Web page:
Grangemouth operator 'refused advice'
More cyber attacks feared amid ‘escalating threat’
Companies and public sector bodies are preparing for a second wave of cyber attacks that crippled scores of organisations last week.
Europol said the number of victims had risen to 200,000 in 150 countries and warned of an “escalating threat”.
The National Cyber Security Centre has advised firms how to protect computers as they start the working week. It urged them to install anti-virus software services and back up their data.
It said it knew of attempts to attack organisations other than the NHS, and warned more cases could “come to light” in the UK and elsewhere as the new working week begins.
Microsoft has said the ransomware cyber-attack should be a “wake-up call” for countries.
The software vulnerabilities hoarded by governments had caused “widespread damage”, Microsoft’s chief legal officer Brad Smith said.
The latest virus exploits a flaw in a version of Microsoft Windows first identified by US intelligence.
The attack involved ransomware – known as WannaCry and variants of that name – struck industry and public sector organisations around the world amid concerns that repeat attacks may be imminent.
It was launched using tools believed to have been stolen from the US National Security Agency (NSA) by a group of hackers known as The Shadow Brokers, who made it freely available in April, saying it was a “protest” about US President Donald Trump.
They tricked victims into opening malicious malware attachments to spam emails that seemed to contain invoices, job offers, security warnings and other legitimate files.
The ransomware encrypted data on the computers, demanding payments of between $300 and $600 to restore access. Researchers observed some victims paying via the digital currency bitcoin, though no one knows how much may have been transferred to extortionists because of the largely anonymous nature of such transactions.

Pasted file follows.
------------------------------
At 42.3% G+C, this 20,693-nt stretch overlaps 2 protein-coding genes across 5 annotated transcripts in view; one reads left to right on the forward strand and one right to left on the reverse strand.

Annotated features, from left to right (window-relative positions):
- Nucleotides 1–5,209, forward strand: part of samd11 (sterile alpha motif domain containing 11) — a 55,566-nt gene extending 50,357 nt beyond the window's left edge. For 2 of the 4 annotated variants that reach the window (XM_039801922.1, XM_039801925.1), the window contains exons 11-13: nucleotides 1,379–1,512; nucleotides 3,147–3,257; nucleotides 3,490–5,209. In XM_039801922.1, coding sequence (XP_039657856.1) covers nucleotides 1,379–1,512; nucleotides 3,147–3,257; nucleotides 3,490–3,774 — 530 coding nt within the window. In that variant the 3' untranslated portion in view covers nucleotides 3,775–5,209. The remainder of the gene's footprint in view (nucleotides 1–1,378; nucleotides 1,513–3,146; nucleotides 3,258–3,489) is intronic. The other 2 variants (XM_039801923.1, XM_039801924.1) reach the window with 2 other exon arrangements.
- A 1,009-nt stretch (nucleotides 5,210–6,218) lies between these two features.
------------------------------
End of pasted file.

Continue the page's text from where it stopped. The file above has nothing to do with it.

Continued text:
A big concern is that staff will have left work on Friday without realising they have been sent an email containing the ransomware virus.
“Most of the attacks are arriving via e-mail, so there are many ‘landmines’ waiting in people’s in-boxes,” said Michael Gazeley, managing director of Network Box, a Hong Kong-based cybersecurity company.
UK Health Secretary Jeremy Hunt was criticised as it emerged that the NHS – a major target for the attackers – has been struggling on 20-year-old computer systems that are vulnerable to cyber gangs.
His colleague the Defence Secretary Michael Fallon was forced to defend Mr Hunt’s department during a television interview. He said cyber threats were identified in a recent review and that a “large chunk” of capital allocated was spent on the NHS.
As companies were issued with a warning to protect their IT systems, there were claims that Ineos which operates key energy installations in Scotland, declined protection against hack attacks.
Ineos, which operates the Grangemouth chemicals plant and recently bought the key oil pipeline that connects the North Sea fields with the mainland, said it could not afford the extra security to defend its installations, according to leaked documents.